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Drawing on ethnographic observations of diabetes (self-)management in French-speaking Switzerland and semi-structured interviews with healthcare practitioners, people…
Drawing on ethnographic observations of diabetes (self-)management in French-speaking Switzerland and semi-structured interviews with healthcare practitioners, people living with diabetes and their relatives, the chapter aims at shedding light on self-tracking practices of people living with diabetes. It explores the ways people with diabetes measure and learn to recognise body symptoms of hypo- and hyperglycaemia through self-quantification, and act consequently. In particular, the chapter investigates recent medical devices – continuous and flash glucose monitoring systems – that reconfigure the work of health providers and self-care practices. It shows the self-monitoring practices and the resulting self-awareness people living with diabetes develop in interaction with technology and caregivers in order to undertake embodied actions. By pointing out that new technologies have facilitated the access to personal body information and the sharing of it, self-monitoring is also questioned as a form of surveillance, opening up issues of power and control over patients’ behaviours. With regard to this, the chapter illustrates that, occasionally, people with diabetes resist ‘docility’ through micro-powers at the level of everyday life by refusing to engage in their use and by developing personal strategies or ‘tactics’.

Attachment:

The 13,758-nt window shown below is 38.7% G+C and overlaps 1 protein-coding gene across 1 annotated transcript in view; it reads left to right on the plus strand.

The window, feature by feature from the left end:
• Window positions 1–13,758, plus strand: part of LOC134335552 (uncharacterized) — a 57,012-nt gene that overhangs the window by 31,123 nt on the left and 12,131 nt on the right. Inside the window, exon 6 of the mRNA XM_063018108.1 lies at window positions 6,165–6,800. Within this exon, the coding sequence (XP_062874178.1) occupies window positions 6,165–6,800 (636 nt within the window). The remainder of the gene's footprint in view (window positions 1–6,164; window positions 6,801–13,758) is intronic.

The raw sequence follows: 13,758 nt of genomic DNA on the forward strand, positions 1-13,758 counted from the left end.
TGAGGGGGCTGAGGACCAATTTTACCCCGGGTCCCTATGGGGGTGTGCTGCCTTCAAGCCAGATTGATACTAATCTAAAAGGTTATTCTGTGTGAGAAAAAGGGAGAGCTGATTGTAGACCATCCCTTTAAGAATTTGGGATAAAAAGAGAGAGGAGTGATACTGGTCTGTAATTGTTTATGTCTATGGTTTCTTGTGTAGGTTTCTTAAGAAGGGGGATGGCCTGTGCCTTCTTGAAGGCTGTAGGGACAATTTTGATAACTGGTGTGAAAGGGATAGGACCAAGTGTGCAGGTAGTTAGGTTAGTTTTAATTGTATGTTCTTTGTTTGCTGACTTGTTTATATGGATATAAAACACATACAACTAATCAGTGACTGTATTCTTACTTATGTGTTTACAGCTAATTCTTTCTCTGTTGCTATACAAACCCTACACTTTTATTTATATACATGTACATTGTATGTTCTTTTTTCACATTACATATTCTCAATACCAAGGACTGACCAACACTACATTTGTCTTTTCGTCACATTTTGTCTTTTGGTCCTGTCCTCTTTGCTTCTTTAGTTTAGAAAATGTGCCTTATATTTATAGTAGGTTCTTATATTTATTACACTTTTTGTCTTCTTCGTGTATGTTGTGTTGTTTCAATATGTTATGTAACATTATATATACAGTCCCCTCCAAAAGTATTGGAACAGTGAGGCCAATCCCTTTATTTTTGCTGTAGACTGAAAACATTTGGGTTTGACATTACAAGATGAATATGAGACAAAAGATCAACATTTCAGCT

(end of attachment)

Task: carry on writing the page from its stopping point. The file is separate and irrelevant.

Solo travel for leisure and business is increasing. It is therefore timely to conduct research into the experiences of solo tourists. This paper aims to explore one aspect…
Solo travel for leisure and business is increasing. It is therefore timely to conduct research into the experiences of solo tourists. This paper aims to explore one aspect of the solo tourist experience that can be challenging, that of dining alone. This topic has received little attention in the tourism or hospitality literature.
A qualitative approach was adopted and narrative inquiry was selected as the optimum route to obtain detailed and rich accounts of the experiences of solo diners. In-depth interviews of 27 solo tourists were conducted with varying socio-demographic characteristics.
This study shows that though travelling alone is prized by participants, dining alone, especially in the evening, is often discomfiting. Discomfort is caused by the perceived negative judgement of others and is mitigated by the use of various props such as books and mobile phones.
A research agenda is put forward on the aspects of the solo tourist/diner experience.
The paper concludes by asking what can be done to ameliorate the solo dining experience and provides some recommendations to hospitality operators to support this market and improve competitiveness and profitability. The paper shows that inclusive environments can attract multiple market segments and agile restaurants can develop both solo and plural dining experiences.
This paper addresses a topic that has received limited scholarly attention as well as industry engagement despite the growth in solo travel.